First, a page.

New York Times
July 26, 2006
By GREG MYRE and HELENE COOPER
JERUSALEM, July 25 ó Almost two weeks into its military assault on Hezbollah, Israel said Tuesday that it would occupy a strip inside southern Lebanon with ground troops until an international force could take its place.
The announcement raised the prospect of a more protracted Israeli involvement in Lebanon than the political and military leadership previously signaled or publicly sought. Officials have talked about limited raids into Lebanon, but now they seem ready to commit ground forces for at least weeks, if not months.
They said the zone would be much smaller than the strip of southern Lebanon roughly 15 miles deep that Israel occupied for nearly two decades before withdrawing in 2000.
As the war between Israel and Hezbollah continued, four unarmed United Nations observers were killed when an Israeli airstrike hit their observation post near the Israeli border, United Nations and Lebanese officials said. The Israeli Foreign Ministry said that Israel "regrets the tragic death" of the observers, and that it would investigate thoroughly.
The timetable and makeup of an international force remained vague, despite diplomacy by Secretary of State Condoleezza Rice on her second day of a trip to the region. Ms. Rice, who met with Israeli and Palestinian officials after a surprise trip to Beirut on Monday, secured commitments from Israel to allow relief aid into Lebanon, and said she would press Israel to ease border restrictions for Palestinians.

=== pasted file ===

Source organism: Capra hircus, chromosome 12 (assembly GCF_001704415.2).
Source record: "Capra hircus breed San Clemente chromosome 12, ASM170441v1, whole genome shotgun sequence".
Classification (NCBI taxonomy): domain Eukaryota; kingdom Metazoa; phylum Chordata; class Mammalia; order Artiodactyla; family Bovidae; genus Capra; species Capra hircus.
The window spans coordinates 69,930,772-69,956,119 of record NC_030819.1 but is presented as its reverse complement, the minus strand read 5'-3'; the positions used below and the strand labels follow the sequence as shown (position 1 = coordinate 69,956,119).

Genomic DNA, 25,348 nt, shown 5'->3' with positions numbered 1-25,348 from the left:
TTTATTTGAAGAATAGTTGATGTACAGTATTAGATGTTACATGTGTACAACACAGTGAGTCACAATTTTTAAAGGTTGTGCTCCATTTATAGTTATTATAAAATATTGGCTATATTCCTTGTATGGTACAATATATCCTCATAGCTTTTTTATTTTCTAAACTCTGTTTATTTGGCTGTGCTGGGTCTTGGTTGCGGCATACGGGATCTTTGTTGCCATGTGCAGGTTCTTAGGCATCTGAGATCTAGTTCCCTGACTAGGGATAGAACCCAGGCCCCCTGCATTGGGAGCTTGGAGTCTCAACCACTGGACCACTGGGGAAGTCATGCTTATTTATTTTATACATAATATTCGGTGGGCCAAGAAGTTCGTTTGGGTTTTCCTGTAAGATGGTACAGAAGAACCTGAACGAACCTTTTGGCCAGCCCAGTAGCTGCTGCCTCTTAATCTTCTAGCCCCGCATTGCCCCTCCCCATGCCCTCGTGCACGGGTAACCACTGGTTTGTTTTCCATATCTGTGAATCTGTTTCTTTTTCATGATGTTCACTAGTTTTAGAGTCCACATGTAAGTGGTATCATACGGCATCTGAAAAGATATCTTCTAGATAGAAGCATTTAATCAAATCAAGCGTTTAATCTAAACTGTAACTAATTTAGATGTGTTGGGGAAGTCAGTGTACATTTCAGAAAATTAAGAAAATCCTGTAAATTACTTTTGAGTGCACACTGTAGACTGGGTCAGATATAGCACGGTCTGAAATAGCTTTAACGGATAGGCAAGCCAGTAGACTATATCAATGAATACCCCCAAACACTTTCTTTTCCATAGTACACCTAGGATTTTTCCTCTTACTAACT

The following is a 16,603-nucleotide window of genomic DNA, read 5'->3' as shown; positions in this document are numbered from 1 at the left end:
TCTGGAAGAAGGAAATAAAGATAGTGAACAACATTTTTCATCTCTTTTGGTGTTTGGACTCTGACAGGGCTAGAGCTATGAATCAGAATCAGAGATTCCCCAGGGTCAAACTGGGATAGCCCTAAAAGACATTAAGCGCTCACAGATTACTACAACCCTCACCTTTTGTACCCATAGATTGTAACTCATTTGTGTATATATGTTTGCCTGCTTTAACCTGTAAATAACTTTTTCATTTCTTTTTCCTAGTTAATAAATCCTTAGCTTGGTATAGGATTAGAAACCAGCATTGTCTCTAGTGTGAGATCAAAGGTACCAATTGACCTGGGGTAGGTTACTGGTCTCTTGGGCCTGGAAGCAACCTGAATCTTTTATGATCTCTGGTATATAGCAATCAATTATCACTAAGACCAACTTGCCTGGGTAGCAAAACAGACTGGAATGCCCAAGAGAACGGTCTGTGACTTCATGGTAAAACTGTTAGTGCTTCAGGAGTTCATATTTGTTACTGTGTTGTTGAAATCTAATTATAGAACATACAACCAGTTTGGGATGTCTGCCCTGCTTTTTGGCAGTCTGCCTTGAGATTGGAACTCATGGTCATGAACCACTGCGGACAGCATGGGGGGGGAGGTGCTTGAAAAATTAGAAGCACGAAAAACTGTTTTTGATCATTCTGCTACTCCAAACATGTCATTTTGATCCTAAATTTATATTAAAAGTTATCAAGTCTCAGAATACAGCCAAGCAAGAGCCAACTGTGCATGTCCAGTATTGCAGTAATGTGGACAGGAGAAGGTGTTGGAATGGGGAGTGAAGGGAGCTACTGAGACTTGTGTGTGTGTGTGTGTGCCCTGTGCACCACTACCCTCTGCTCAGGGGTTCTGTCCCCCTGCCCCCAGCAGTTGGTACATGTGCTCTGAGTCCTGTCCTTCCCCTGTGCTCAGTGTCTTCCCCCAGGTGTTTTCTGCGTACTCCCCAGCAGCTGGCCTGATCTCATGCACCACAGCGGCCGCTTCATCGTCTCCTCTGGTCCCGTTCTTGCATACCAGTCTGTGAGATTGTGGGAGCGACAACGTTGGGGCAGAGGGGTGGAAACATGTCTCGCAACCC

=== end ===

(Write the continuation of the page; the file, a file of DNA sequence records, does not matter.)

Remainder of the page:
But she left without any sign of a quick end to Israelís military campaigns in Lebanon or the Gaza Strip.
The United Nations secretary general, Kofi Annan, in Rome for talks on the Middle East scheduled to start Wednesday, issued a statement saying that he was "shocked and deeply distressed by the apparently deliberate targeting" of the United Nations post by the Israeli military. He said the post, at Khiam, was clearly marked, and called on the Israeli government to conduct a full investigation. The official New China News Agency said one of the dead was a Chinese observer.